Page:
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Synergistic effects of mangrove leaf litter and supplemental feed on water quality, growth and survival of shrimp (Penaeus monodon, Fabricius, 1798) post larvae

Alam, Md Iftakharul; Debrot, Adolphe O.; Ahmed, Moin Uddin; Ahsan, Md Nazmul; Verdegem, M.C.J.

Summary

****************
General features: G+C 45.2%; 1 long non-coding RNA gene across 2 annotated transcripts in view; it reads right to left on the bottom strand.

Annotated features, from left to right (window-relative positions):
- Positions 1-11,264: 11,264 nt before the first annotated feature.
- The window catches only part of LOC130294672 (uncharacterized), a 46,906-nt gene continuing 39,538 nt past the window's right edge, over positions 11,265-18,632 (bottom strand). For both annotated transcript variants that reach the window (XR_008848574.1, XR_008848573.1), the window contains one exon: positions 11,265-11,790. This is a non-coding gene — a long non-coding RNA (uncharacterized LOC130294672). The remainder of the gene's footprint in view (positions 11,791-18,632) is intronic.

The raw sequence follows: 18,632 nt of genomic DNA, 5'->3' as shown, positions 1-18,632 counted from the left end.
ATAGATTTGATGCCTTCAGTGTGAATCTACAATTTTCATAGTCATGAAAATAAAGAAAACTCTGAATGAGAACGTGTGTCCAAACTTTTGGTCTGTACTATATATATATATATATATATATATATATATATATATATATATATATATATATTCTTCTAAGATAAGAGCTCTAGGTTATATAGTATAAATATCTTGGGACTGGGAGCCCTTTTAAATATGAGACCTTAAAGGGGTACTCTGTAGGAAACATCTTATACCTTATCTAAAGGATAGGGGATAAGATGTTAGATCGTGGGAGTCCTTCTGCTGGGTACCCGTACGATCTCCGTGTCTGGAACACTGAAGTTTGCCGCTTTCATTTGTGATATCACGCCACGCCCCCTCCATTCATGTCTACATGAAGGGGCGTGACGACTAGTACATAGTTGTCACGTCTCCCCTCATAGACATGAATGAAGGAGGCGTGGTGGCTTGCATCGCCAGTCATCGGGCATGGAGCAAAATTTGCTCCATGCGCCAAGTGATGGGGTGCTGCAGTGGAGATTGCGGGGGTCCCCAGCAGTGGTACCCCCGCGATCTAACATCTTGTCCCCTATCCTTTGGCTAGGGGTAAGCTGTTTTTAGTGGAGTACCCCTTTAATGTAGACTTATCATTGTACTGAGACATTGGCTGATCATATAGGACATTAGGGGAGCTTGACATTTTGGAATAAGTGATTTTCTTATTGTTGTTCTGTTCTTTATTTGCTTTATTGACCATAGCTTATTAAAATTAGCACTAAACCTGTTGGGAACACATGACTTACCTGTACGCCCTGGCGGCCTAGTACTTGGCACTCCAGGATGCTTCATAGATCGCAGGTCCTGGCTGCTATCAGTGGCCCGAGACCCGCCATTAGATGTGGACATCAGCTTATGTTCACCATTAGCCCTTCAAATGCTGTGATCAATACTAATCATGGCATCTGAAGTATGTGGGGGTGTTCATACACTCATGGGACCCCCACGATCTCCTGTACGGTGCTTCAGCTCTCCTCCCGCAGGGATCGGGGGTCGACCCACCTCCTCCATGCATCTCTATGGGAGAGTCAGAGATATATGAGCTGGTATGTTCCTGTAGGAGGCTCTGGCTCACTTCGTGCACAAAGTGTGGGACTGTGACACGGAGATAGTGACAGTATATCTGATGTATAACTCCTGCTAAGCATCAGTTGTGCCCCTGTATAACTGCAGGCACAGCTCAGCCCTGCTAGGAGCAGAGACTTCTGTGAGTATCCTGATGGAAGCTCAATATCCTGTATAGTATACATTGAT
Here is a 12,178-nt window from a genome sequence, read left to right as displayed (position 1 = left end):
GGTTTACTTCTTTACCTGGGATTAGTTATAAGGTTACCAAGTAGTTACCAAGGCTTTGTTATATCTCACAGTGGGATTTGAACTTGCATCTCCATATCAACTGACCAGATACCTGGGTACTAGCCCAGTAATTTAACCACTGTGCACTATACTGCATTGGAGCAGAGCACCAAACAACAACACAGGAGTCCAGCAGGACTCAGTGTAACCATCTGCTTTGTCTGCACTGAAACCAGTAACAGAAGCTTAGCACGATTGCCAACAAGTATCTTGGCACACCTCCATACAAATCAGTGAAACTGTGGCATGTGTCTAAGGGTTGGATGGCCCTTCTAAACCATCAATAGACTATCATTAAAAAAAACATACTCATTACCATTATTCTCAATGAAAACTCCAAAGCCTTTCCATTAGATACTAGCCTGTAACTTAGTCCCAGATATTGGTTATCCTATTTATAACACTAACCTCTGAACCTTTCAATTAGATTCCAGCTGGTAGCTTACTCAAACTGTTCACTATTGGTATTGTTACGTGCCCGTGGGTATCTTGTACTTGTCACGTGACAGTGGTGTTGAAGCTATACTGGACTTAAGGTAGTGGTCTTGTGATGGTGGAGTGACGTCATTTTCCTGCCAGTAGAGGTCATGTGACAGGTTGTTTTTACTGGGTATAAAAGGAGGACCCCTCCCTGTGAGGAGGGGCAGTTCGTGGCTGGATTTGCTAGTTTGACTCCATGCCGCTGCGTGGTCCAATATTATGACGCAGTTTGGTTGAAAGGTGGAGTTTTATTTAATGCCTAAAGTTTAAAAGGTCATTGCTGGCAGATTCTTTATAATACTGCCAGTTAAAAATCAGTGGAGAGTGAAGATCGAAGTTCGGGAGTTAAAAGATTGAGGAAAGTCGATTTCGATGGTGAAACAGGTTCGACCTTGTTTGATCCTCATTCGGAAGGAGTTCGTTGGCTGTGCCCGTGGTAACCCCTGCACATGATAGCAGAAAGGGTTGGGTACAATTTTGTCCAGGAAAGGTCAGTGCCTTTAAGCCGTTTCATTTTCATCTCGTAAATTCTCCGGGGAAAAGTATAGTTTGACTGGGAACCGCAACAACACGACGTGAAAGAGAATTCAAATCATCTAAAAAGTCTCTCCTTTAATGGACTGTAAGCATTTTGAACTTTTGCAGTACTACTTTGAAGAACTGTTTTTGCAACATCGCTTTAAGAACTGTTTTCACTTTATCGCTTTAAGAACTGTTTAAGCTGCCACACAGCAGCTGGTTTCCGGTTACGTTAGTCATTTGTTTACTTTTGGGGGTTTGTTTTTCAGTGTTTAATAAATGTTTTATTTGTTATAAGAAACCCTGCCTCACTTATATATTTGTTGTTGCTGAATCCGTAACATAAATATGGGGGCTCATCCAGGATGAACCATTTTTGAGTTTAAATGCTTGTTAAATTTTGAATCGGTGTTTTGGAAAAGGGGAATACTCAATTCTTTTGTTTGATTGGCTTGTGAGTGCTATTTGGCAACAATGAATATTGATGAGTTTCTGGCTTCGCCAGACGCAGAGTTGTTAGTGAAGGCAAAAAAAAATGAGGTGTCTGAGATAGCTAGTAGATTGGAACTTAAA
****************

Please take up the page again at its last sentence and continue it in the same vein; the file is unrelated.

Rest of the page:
Shrimp based mangrove-aquaculture (silvo-aquaculture) is practiced in many countries of the world and leaf litter of different mangrove tree species is a potential nutrient source in these systems. The present study evaluated the effects of mangrove leaf litter from four mangrove species (Sonneratia apetala, S. caseolaris, Avicennia officinalis and Heritiera fomes) on the production of juvenile shrimp (Penaeus monodon) with and without supplemental feed. Fifteen-day-old post larvae (PL15) with an average weight of 0.01 g were reared in 1100 L fibre-reinforced polyethylene tanks containing 1000 L of 10 ppt saline water and a water depth of 0.9 m. Leaf litter with or without supplemental feed was applied to the tanks according to a 4 × 2 factorial design. The PLs were stocked at a density of 100 per tank and the experiment was conducted for 4 weeks without any exchange of water. Both mangrove species and feed application affected shrimp performance and water quality parameters except dissolved oxygen (DO), chemical oxygen demand (COD) and zoo-plankton concentration. The average survival rate of juvenile shrimp ranged from 86 to 94% in the treatments with both leaf litter and feed, 75–82% in the treatments with only leaf litter and 88% in the treatment with only feed. However, 100% mortality was observed in the treatment without any leaf litter or supplemental feed. Combined, leaf litter and feed resulted in 21 to 33% higher weight gain of shrimp PL than based on the combined contributions of leaf litter only or feed only, indicating synergism. Among the different mangrove species, S. apetala (23.1%) contributed the highest to total weight gain followed by A. officinalis (21.6%), S. caseolaris (21.6%) and H. fomes (10%). The lower feed conversion ratio (FCR) (0.18–0.27) in the treatments combining leaf litter and supplemental feed as compared to the feed-only treatment (0.41) indicated that leaf litter (directly or by stimulating natural food production) contributed to supplemental feeding. The growth of phytoplankton also appeared to contribute in low FCR as evidenced by a positive correlation (P < 0.001, r = 0.681⁎⁎) between phytoplankton concentration and shrimp weight gain. The synergistic effect between leaf litter and supplemental feed can help the farmer to minimize the shrimp production cost by lowering the feed input and enhancing mangrove three coverage on pond dikes as an inexpensive source of natural food.